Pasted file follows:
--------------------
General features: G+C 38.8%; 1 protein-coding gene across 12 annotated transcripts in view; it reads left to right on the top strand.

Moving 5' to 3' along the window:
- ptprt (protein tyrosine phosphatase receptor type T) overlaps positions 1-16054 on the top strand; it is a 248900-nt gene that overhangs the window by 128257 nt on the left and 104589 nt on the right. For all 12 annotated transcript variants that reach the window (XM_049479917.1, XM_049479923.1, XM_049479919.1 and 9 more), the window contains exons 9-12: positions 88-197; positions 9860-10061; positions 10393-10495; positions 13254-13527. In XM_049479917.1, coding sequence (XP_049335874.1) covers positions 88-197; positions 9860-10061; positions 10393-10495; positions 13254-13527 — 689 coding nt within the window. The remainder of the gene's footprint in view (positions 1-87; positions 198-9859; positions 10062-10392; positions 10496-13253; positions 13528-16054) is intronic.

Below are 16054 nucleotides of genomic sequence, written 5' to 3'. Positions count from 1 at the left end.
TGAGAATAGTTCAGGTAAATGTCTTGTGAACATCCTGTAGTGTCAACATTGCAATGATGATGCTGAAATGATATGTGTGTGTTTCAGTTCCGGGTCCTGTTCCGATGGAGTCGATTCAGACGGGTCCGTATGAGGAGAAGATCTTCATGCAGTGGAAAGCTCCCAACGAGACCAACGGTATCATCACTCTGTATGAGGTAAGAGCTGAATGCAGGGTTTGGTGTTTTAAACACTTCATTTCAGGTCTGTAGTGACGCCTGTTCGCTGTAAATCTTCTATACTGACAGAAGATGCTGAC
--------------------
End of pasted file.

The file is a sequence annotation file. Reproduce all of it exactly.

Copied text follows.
General features: G+C 38.8%; 1 protein-coding gene across 12 annotated transcripts in view; it reads left to right on the top strand.

Moving 5' to 3' along the window:
- ptprt (protein tyrosine phosphatase receptor type T) overlaps positions 1-16054 on the top strand; it is a 248900-nt gene that overhangs the window by 128257 nt on the left and 104589 nt on the right. For all 12 annotated transcript variants that reach the window (XM_049479917.1, XM_049479923.1, XM_049479919.1 and 9 more), the window contains exons 9-12: positions 88-197; positions 9860-10061; positions 10393-10495; positions 13254-13527. In XM_049479917.1, coding sequence (XP_049335874.1) covers positions 88-197; positions 9860-10061; positions 10393-10495; positions 13254-13527 — 689 coding nt within the window. The remainder of the gene's footprint in view (positions 1-87; positions 198-9859; positions 10062-10392; positions 10496-13253; positions 13528-16054) is intronic.

Below are 16054 nucleotides of genomic sequence, written 5' to 3'. Positions count from 1 at the left end.
TGAGAATAGTTCAGGTAAATGTCTTGTGAACATCCTGTAGTGTCAACATTGCAATGATGATGCTGAAATGATATGTGTGTGTTTCAGTTCCGGGTCCTGTTCCGATGGAGTCGATTCAGACGGGTCCGTATGAGGAGAAGATCTTCATGCAGTGGAAAGCTCCCAACGAGACCAACGGTATCATCACTCTGTATGAGGTAAGAGCTGAATGCAGGGTTTGGTGTTTTAAACACTTCATTTCAGGTCTGTAGTGACGCCTGTTCGCTGTAAATCTTCTATACTGACAGAAGATGCTGAC